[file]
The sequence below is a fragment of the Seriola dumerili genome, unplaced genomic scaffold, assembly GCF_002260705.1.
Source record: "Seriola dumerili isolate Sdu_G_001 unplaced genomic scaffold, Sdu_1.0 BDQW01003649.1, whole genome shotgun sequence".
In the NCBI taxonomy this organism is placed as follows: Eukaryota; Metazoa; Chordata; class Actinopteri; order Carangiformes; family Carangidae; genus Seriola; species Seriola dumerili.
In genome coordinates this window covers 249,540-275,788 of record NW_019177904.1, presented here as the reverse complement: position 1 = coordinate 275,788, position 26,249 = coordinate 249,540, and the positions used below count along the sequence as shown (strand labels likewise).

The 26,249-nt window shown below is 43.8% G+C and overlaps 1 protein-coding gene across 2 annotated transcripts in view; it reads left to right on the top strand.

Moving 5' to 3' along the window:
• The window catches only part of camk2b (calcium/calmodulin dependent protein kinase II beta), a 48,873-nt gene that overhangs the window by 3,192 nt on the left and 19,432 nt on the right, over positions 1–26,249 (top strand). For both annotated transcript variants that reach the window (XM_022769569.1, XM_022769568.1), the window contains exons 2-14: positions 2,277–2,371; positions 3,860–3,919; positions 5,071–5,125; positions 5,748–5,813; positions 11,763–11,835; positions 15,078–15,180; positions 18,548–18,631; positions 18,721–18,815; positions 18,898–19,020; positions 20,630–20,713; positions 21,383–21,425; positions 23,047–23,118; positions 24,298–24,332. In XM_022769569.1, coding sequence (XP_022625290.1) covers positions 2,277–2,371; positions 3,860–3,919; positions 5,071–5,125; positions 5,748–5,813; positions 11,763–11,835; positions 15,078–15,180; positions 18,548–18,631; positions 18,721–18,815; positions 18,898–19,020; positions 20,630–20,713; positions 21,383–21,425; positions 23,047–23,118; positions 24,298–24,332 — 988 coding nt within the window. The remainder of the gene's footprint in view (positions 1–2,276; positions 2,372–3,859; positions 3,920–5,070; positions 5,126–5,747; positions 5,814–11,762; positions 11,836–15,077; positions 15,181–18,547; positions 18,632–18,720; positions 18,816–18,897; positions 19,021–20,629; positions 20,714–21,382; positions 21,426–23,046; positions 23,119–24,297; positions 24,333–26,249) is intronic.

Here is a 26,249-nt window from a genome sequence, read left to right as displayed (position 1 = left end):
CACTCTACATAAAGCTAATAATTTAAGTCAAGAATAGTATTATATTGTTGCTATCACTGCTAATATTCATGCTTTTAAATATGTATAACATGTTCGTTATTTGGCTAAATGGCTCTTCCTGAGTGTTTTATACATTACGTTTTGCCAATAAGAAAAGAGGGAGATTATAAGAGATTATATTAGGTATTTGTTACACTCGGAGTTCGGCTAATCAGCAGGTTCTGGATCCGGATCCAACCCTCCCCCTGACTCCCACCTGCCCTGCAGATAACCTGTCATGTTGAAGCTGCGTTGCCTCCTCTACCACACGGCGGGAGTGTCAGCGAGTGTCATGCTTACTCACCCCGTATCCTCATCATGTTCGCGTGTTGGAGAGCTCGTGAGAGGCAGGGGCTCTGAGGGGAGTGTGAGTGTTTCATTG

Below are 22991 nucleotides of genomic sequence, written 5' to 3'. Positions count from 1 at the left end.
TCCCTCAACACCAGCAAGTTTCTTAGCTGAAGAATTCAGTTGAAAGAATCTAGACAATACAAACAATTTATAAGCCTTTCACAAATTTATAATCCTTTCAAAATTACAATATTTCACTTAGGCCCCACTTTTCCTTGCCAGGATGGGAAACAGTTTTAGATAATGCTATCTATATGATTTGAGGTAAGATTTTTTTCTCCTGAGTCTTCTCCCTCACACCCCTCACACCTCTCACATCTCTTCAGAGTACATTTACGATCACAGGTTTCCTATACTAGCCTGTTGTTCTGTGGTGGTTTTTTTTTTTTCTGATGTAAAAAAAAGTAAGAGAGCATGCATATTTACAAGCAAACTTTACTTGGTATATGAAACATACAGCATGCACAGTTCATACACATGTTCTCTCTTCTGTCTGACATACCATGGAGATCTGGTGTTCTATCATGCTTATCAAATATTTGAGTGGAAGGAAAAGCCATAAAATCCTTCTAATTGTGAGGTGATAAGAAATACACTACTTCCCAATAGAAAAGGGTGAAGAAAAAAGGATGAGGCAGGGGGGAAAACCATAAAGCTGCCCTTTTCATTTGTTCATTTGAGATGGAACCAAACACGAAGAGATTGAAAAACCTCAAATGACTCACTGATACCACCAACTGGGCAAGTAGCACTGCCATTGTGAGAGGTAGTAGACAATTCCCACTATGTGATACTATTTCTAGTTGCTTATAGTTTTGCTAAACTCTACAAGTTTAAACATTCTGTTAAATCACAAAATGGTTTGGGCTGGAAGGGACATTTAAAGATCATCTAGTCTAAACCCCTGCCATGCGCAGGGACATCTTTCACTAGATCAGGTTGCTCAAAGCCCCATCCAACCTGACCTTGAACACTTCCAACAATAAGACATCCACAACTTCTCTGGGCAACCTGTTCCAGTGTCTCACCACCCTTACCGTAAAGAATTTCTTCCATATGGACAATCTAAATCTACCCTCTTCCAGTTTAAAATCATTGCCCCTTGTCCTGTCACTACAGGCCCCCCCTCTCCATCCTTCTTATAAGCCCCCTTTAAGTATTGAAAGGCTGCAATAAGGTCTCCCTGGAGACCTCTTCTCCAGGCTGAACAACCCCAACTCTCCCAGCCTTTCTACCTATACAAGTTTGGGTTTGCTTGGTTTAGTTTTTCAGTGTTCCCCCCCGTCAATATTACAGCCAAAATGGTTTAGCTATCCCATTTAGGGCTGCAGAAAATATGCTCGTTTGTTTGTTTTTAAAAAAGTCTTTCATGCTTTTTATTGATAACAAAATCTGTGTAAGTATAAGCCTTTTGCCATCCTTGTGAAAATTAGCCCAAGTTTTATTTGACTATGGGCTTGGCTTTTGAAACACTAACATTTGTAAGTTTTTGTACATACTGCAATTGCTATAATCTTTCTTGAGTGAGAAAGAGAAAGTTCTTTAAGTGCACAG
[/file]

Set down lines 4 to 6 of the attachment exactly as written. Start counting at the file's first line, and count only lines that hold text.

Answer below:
In genome coordinates this window covers 249,540-275,788 of record NW_019177904.1, presented here as the reverse complement: position 1 = coordinate 275,788, position 26,249 = coordinate 249,540, and the positions used below count along the sequence as shown (strand labels likewise).

The 26,249-nt window shown below is 43.8% G+C and overlaps 1 protein-coding gene across 2 annotated transcripts in view; it reads left to right on the top strand.

Moving 5' to 3' along the window: